Published: 22nd November 2019
Friyays at HackerRank: The Bengaluru company transforms into a classroom for kids to code
To teach underprivileged kids is not an easy task, but the employees at HackerRank are determined to accomplish the task through innovation and by offering relentless support
Every Friday, from 3 to 5 pm, the office of HackerRank in Koramangala, Bengaluru is transformed into a classroom. Students visit to learn to code and are taught by the employees of this tech company. Currently, 20 students from ILMA School are making the most of this opportunity and learning the basics of python programming. This is their second batch and how this idea of teaching children from underprivileged backgrounds germinated is interesting, but what is more interesting is how employees of the company go out of their way to make it happen.
When it came together
In ideation since August 2018, this idea came to fruition in July 2019. But how do they take classes in their office, we wonder. "The logistics in schools is limited, so this was the best option," reasons Yuvraj Jaiswal who is part of the Community Team at HackerRank. They started off by getting in touch with Shweta Mukesh who helps KidsWhoKode who, in turn, connected them to the right schools so that they could take this forward. Their first batch consisted of 15 students from Greenland Public School. And the first big challenge they faced was transportation. "We thought that it would be best to bring children to our office via cabs and went on to suggest that the drivers can be from their own community, who are employed with either Ola or Uber, so that their safety is also ensured," shares Sruthi Ramachandran who is part of the Customer Success team.
An ongoing class | (Pic: HackerRank)
Children are tasked with the activity of building a game because, "That was the easiest way to make sure that kids remain interested in what we are teaching. All kids love games!" exclaims Yuvraj. So during the course of three months, kids built games like hangman, rock paper scissors (to which they added another two elements), tic tac toe "which is originally a two-player game, but the kids modified it to make it a game that they play till the board is full," says Yuvraj, who also adds, "What is really challenging and exciting for us is to develop innovative ways to teach children. For example, I ask them about the steps to make Maggi or wash a car and through that, I teach them about loops and steps," he explains.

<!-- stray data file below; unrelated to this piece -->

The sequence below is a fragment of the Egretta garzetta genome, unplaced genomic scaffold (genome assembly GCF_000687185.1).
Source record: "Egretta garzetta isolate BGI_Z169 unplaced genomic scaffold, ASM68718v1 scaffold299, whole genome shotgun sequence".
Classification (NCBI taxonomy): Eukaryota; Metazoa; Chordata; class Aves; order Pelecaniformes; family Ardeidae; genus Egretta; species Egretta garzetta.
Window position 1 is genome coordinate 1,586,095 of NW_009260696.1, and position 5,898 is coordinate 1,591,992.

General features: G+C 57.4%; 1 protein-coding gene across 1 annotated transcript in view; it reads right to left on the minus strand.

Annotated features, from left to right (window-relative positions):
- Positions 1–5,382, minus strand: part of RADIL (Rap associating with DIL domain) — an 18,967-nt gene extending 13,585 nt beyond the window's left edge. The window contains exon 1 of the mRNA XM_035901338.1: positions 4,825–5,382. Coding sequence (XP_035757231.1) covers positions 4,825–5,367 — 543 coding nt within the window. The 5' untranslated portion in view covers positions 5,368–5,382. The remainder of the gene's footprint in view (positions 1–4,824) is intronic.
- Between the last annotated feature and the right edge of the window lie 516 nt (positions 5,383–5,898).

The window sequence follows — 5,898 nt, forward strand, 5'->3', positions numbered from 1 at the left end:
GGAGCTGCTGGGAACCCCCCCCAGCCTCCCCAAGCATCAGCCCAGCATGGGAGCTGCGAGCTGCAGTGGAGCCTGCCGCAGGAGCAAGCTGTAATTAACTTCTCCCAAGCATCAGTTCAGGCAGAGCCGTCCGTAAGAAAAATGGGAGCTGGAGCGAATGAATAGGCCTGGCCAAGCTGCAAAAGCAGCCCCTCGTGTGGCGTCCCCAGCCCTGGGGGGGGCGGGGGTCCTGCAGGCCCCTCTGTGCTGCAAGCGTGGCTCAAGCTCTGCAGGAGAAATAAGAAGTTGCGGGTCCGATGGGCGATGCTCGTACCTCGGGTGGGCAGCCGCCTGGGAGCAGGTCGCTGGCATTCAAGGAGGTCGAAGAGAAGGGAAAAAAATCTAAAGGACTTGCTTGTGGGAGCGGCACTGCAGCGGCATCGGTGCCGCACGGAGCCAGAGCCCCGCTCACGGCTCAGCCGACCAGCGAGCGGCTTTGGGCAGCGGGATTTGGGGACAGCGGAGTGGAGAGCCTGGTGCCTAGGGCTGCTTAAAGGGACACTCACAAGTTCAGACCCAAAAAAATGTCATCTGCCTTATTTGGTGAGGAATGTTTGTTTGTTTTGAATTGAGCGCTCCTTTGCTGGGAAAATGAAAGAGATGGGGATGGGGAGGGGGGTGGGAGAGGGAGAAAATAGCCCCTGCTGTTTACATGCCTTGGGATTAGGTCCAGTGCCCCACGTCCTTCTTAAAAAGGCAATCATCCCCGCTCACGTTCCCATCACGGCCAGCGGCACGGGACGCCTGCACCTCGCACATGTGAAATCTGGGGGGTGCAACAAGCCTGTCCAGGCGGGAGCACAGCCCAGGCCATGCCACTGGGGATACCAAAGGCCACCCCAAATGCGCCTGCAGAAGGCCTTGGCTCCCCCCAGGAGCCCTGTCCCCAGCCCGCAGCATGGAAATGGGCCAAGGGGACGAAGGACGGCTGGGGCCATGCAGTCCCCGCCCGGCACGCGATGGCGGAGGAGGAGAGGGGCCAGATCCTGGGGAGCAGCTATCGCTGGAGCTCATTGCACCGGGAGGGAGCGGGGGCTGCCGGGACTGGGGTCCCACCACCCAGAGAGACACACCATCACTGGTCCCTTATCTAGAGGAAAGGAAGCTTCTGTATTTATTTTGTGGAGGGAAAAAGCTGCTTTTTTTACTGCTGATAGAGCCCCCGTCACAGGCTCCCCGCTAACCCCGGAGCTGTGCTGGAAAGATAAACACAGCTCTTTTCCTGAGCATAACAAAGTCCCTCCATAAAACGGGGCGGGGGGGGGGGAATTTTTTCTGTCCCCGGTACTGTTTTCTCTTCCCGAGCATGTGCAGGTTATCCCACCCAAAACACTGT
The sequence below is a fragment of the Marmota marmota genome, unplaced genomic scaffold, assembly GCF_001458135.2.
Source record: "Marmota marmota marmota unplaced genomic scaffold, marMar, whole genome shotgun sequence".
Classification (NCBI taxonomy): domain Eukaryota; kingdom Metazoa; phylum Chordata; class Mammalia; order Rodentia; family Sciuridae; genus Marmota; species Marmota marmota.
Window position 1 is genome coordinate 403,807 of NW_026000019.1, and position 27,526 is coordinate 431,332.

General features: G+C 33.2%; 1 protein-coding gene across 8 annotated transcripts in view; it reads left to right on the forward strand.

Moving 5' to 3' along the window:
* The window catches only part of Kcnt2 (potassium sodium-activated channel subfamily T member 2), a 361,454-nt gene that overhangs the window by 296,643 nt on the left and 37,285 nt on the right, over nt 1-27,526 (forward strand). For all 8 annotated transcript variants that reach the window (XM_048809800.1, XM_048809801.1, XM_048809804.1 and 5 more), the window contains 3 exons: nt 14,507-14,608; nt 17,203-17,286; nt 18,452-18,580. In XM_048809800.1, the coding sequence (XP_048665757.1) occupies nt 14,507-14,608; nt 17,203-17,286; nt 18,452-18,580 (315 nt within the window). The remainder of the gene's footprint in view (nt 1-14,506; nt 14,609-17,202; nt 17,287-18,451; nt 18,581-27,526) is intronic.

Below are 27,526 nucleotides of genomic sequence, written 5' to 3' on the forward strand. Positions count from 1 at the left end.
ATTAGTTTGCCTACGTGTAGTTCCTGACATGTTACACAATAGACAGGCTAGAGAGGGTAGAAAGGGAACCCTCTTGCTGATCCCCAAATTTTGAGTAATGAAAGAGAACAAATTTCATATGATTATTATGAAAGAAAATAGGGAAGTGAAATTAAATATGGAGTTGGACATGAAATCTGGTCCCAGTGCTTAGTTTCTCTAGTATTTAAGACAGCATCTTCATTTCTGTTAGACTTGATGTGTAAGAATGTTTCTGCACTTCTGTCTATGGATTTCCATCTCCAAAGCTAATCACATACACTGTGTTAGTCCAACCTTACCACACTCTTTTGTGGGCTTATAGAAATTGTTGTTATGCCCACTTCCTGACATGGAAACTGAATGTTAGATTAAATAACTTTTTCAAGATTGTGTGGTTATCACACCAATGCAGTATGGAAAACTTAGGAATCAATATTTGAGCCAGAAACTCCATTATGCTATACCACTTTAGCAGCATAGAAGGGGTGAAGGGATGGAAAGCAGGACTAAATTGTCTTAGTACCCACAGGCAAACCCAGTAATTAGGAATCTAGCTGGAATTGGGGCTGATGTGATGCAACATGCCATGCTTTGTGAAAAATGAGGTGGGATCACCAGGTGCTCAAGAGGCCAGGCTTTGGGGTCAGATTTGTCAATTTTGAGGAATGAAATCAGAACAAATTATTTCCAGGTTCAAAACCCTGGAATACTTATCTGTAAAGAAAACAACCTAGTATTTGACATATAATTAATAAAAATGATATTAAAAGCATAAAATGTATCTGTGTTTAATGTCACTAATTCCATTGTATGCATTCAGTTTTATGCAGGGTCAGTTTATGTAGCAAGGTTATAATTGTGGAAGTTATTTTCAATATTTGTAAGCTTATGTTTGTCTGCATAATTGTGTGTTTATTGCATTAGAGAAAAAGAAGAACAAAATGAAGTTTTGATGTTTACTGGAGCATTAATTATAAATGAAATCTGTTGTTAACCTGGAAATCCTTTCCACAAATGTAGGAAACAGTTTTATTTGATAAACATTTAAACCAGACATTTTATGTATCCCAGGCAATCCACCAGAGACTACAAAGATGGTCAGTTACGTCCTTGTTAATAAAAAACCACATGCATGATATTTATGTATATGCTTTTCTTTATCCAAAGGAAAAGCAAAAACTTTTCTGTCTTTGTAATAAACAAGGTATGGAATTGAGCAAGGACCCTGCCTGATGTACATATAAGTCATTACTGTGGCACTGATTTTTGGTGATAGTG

Things fell into place and before they knew it, it was the end of their three-month course and Graduation Day was around the corner. "The Greenland batch was a great win for us because there were girls from backward areas also part of the batch," smiles Shruthi as she shares this. During Graduation Day, co-founders, parents, principals and students — all were invited. "Parents feel so touched and even students feel nice about the fact that everyone comes up to speak to them, including the co-founders," informs Sruthi. Kids not just displayed the games they built, but also played them.
"They are so good! At their age, I did know even ten per cent of the programming they do now," says Yuvraj and adds, "What is most endearing is the fact that they are perpetually hungry to learn more, something that we adults can learn."
For more on them, check out hackerrank.com